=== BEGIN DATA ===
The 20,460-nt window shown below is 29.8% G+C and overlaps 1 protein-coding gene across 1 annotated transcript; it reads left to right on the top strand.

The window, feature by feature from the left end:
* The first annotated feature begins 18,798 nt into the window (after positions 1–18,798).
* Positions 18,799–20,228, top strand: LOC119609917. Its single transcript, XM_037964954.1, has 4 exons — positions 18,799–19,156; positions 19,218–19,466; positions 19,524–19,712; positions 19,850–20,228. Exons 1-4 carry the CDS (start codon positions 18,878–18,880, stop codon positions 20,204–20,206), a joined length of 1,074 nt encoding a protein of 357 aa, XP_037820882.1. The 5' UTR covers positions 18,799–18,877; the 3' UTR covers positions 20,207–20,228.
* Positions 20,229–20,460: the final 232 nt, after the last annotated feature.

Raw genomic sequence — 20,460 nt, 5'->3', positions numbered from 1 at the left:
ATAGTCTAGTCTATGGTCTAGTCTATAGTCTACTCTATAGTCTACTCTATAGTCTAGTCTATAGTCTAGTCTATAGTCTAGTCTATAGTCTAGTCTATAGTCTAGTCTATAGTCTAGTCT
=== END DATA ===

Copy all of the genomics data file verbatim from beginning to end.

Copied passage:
The 20,460-nt window shown below is 29.8% G+C and overlaps 1 protein-coding gene across 1 annotated transcript; it reads left to right on the top strand.

The window, feature by feature from the left end:
* The first annotated feature begins 18,798 nt into the window (after positions 1–18,798).
* Positions 18,799–20,228, top strand: LOC119609917. Its single transcript, XM_037964954.1, has 4 exons — positions 18,799–19,156; positions 19,218–19,466; positions 19,524–19,712; positions 19,850–20,228. Exons 1-4 carry the CDS (start codon positions 18,878–18,880, stop codon positions 20,204–20,206), a joined length of 1,074 nt encoding a protein of 357 aa, XP_037820882.1. The 5' UTR covers positions 18,799–18,877; the 3' UTR covers positions 20,207–20,228.
* Positions 20,229–20,460: the final 232 nt, after the last annotated feature.

Raw genomic sequence — 20,460 nt, 5'->3', positions numbered from 1 at the left:
ATAGTCTAGTCTATGGTCTAGTCTATAGTCTACTCTATAGTCTACTCTATAGTCTAGTCTATAGTCTAGTCTATAGTCTAGTCTATAGTCTAGTCTATAGTCTAGTCTATAGTCTAGTCT